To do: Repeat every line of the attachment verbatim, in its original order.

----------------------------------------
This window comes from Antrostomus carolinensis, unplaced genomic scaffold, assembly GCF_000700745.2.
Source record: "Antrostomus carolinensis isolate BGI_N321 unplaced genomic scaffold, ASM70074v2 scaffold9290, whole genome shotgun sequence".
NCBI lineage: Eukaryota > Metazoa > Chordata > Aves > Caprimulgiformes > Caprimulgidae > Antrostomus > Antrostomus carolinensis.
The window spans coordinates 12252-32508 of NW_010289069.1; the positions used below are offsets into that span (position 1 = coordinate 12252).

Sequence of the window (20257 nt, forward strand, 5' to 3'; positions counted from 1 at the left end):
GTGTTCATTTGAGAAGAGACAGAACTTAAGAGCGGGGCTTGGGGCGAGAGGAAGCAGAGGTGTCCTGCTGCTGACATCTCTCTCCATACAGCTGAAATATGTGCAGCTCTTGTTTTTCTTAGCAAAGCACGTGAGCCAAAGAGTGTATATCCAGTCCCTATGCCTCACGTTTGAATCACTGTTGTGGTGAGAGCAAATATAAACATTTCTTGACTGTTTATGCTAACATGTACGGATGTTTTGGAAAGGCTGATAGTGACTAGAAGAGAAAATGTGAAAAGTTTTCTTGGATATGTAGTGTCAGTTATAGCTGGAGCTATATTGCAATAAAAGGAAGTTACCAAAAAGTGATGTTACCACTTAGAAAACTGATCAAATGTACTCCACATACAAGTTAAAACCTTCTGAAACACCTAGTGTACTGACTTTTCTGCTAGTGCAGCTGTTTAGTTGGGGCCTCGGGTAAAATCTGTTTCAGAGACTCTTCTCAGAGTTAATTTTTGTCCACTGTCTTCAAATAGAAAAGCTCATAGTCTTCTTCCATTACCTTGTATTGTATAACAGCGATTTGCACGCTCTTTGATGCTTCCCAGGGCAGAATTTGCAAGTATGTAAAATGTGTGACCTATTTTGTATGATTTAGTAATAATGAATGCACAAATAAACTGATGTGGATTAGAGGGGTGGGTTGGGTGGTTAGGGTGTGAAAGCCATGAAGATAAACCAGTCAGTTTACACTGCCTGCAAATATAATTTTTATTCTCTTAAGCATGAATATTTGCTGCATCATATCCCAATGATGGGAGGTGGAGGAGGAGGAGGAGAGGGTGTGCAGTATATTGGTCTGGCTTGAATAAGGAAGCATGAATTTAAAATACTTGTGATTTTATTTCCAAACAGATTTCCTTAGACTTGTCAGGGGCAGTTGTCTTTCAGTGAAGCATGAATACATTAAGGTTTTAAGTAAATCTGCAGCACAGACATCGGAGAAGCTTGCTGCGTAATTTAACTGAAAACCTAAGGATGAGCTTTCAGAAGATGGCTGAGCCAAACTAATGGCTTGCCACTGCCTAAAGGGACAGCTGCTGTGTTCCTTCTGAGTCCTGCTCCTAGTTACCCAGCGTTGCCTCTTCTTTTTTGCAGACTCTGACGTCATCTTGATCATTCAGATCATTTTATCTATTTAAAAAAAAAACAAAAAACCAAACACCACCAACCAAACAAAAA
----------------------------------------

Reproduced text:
This window comes from Antrostomus carolinensis, unplaced genomic scaffold, assembly GCF_000700745.2.
Source record: "Antrostomus carolinensis isolate BGI_N321 unplaced genomic scaffold, ASM70074v2 scaffold9290, whole genome shotgun sequence".
NCBI lineage: Eukaryota > Metazoa > Chordata > Aves > Caprimulgiformes > Caprimulgidae > Antrostomus > Antrostomus carolinensis.
The window spans coordinates 12252-32508 of NW_010289069.1; the positions used below are offsets into that span (position 1 = coordinate 12252).

Sequence of the window (20257 nt, forward strand, 5' to 3'; positions counted from 1 at the left end):
GTGTTCATTTGAGAAGAGACAGAACTTAAGAGCGGGGCTTGGGGCGAGAGGAAGCAGAGGTGTCCTGCTGCTGACATCTCTCTCCATACAGCTGAAATATGTGCAGCTCTTGTTTTTCTTAGCAAAGCACGTGAGCCAAAGAGTGTATATCCAGTCCCTATGCCTCACGTTTGAATCACTGTTGTGGTGAGAGCAAATATAAACATTTCTTGACTGTTTATGCTAACATGTACGGATGTTTTGGAAAGGCTGATAGTGACTAGAAGAGAAAATGTGAAAAGTTTTCTTGGATATGTAGTGTCAGTTATAGCTGGAGCTATATTGCAATAAAAGGAAGTTACCAAAAAGTGATGTTACCACTTAGAAAACTGATCAAATGTACTCCACATACAAGTTAAAACCTTCTGAAACACCTAGTGTACTGACTTTTCTGCTAGTGCAGCTGTTTAGTTGGGGCCTCGGGTAAAATCTGTTTCAGAGACTCTTCTCAGAGTTAATTTTTGTCCACTGTCTTCAAATAGAAAAGCTCATAGTCTTCTTCCATTACCTTGTATTGTATAACAGCGATTTGCACGCTCTTTGATGCTTCCCAGGGCAGAATTTGCAAGTATGTAAAATGTGTGACCTATTTTGTATGATTTAGTAATAATGAATGCACAAATAAACTGATGTGGATTAGAGGGGTGGGTTGGGTGGTTAGGGTGTGAAAGCCATGAAGATAAACCAGTCAGTTTACACTGCCTGCAAATATAATTTTTATTCTCTTAAGCATGAATATTTGCTGCATCATATCCCAATGATGGGAGGTGGAGGAGGAGGAGGAGAGGGTGTGCAGTATATTGGTCTGGCTTGAATAAGGAAGCATGAATTTAAAATACTTGTGATTTTATTTCCAAACAGATTTCCTTAGACTTGTCAGGGGCAGTTGTCTTTCAGTGAAGCATGAATACATTAAGGTTTTAAGTAAATCTGCAGCACAGACATCGGAGAAGCTTGCTGCGTAATTTAACTGAAAACCTAAGGATGAGCTTTCAGAAGATGGCTGAGCCAAACTAATGGCTTGCCACTGCCTAAAGGGACAGCTGCTGTGTTCCTTCTGAGTCCTGCTCCTAGTTACCCAGCGTTGCCTCTTCTTTTTTGCAGACTCTGACGTCATCTTGATCATTCAGATCATTTTATCTATTTAAAAAAAAAACAAAAAACCAAACACCACCAACCAAACAAAAA